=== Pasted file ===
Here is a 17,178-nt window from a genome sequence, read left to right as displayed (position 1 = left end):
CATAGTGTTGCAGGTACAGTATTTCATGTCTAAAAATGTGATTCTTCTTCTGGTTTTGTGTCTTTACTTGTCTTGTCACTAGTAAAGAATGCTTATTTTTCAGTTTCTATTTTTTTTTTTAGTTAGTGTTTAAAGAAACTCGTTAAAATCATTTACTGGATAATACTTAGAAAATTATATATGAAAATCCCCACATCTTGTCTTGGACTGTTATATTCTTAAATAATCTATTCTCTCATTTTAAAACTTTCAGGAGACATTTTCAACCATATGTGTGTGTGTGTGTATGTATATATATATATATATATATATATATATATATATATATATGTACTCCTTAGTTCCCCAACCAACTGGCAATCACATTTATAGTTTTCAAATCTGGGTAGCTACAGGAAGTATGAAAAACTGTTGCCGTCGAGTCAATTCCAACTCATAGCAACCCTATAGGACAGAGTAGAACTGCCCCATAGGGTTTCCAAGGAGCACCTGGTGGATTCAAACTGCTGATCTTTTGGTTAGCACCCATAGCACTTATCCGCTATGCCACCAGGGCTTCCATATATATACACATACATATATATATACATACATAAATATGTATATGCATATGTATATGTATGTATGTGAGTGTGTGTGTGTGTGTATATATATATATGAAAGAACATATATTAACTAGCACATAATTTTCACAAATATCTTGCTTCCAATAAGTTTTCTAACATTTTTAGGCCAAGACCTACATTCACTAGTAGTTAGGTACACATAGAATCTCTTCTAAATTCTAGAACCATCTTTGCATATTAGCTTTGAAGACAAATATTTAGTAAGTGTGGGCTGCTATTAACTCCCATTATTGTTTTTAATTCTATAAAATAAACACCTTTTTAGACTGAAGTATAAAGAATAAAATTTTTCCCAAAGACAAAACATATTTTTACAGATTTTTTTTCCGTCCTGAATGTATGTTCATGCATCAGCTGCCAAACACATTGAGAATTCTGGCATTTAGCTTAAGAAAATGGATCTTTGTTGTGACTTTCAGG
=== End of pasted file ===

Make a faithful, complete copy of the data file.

Here is a 17,178-nt window from a genome sequence, read left to right as displayed (position 1 = left end):
CATAGTGTTGCAGGTACAGTATTTCATGTCTAAAAATGTGATTCTTCTTCTGGTTTTGTGTCTTTACTTGTCTTGTCACTAGTAAAGAATGCTTATTTTTCAGTTTCTATTTTTTTTTTTAGTTAGTGTTTAAAGAAACTCGTTAAAATCATTTACTGGATAATACTTAGAAAATTATATATGAAAATCCCCACATCTTGTCTTGGACTGTTATATTCTTAAATAATCTATTCTCTCATTTTAAAACTTTCAGGAGACATTTTCAACCATATGTGTGTGTGTGTGTATGTATATATATATATATATATATATATATATATATATATATATGTACTCCTTAGTTCCCCAACCAACTGGCAATCACATTTATAGTTTTCAAATCTGGGTAGCTACAGGAAGTATGAAAAACTGTTGCCGTCGAGTCAATTCCAACTCATAGCAACCCTATAGGACAGAGTAGAACTGCCCCATAGGGTTTCCAAGGAGCACCTGGTGGATTCAAACTGCTGATCTTTTGGTTAGCACCCATAGCACTTATCCGCTATGCCACCAGGGCTTCCATATATATACACATACATATATATATACATACATAAATATGTATATGCATATGTATATGTATGTATGTGAGTGTGTGTGTGTGTGTATATATATATATGAAAGAACATATATTAACTAGCACATAATTTTCACAAATATCTTGCTTCCAATAAGTTTTCTAACATTTTTAGGCCAAGACCTACATTCACTAGTAGTTAGGTACACATAGAATCTCTTCTAAATTCTAGAACCATCTTTGCATATTAGCTTTGAAGACAAATATTTAGTAAGTGTGGGCTGCTATTAACTCCCATTATTGTTTTTAATTCTATAAAATAAACACCTTTTTAGACTGAAGTATAAAGAATAAAATTTTTCCCAAAGACAAAACATATTTTTACAGATTTTTTTTCCGTCCTGAATGTATGTTCATGCATCAGCTGCCAAACACATTGAGAATTCTGGCATTTAGCTTAAGAAAATGGATCTTTGTTGTGACTTTCAGG